The issues that are now before this Court are what amount of sale proceeds were or should have been deposited in the escrow account and what amount of interest is due from the account. According to the Bank, the escrow account was properly funded with $204,928.24 in proceeds from the sale of GE inventory. See Df. Memo on Final Acct'g at 1-2. This Court has reviewed the submissions made by GE to contest that assertion, and finds its arguments and calculations indecipherable, with the exception of three complaints, two of which appear to have merit and are not substantially contested by the Bank.

    First, GE claims that it has never been paid the $3,500 of additional interest added to the escrow account by order of Judge Queenan. Pl. Post-trial Br. at 4. The Bank states that it has paid the $3,500. Df. Post-trial Br. at 3. Besides these blanket assertions, neither party has submitted any evidence to prove whether or not the Bank paid the Interest Fee. Therefore, because the burden rests on GE to prove that the Bank did not pay the Interest Fee, this Court rules in favor of the Bank.

    Second GE complains that the Bank improperly deducted from GE's proceeds the fees of McTague in the sum of $5,328.00, and that the amount should be recredited. This Court agrees and, in its post-trial submissions, the Bank appears to have conceded the point.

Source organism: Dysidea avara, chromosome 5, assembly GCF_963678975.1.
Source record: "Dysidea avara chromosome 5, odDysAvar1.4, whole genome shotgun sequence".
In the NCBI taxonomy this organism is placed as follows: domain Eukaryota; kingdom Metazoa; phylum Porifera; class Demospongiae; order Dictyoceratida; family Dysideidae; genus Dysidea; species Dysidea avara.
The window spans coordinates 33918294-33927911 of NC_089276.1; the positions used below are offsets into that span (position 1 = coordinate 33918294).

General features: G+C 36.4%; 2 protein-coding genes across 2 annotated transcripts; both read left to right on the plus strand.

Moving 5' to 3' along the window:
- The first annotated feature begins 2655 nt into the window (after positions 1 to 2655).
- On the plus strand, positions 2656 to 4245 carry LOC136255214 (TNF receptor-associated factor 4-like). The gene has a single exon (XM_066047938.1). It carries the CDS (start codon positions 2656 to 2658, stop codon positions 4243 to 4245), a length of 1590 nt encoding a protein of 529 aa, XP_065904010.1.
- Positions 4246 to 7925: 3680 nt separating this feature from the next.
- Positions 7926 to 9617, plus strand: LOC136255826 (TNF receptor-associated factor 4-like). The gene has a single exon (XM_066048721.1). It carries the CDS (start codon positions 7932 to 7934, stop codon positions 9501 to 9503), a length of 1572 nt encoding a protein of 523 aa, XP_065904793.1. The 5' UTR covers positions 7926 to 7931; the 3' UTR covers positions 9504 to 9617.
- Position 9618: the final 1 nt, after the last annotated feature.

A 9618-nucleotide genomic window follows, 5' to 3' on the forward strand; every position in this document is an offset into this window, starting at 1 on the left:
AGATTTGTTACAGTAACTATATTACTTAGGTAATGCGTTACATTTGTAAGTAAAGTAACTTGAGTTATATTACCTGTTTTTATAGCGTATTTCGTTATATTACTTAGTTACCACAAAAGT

Third, GE is entitled to unpaid interest on $204,928.24, the amount which the Bank paid out of the escrow account at the rate of 8.09% commencing July 10, 1990 — with the exception of the McTague Fee with respect to which interest should run at the rate of 5% from May 31, 1990[11] when it *29 was presumably deducted from the account until July 10, 1990, and at the rate of 8.09% thereafter. See Judge Queenan's Orders of Sept. 20, 1990 and Dec. 6, 1990.

    III. Conclusion

    Based on the foregoing this Court concludes that the Bank owes GE:

    (1) $33,520 for collection of the Caldor, Inc. receivable, plus interest at the rate of 12% per year from December 16, 1992 through the date of the judgment herein, and thereafter, at the rate of 8.09%;
    (2) GE $11,327.44 for collection of Ralar receivables for GE goods other than wiring devices, together with interest at the rate of 8.09% per year from July 10, 1990 through the date of payment;
    (3) $67,219.86 for collection of proceeds attributable to the sale of Ralar wiring devices and on account of the remaining inventory, together with interest at the rate of 8.09% per year from July 10, 1990 through the date of payment; and
    (4) $5,328.00 on account of the improper deduction of the McTague fee, together with interest of 5% per year from May 31, 1990 through July 10, 1990 and at the rate of 8.09% per year thereafter through the date of payment.

    NOTES

    [1] Since the inception of this case, the defendant Baybank Middlesex has changed its name to BankBoston, N.A. To avoid confusion, the defendant will simply be referred to as the "Bank."

    [2] This protracted and convoluted dispute between two sophisticated parties is a "poster child" for a matter best suited for determination by an alternative dispute resolution proceeding. The Court finds the parties' resistance to the Court's recommendation to that effect, as well as their willingness to incur extraordinary costs to continue this endless litigation, inexplicable.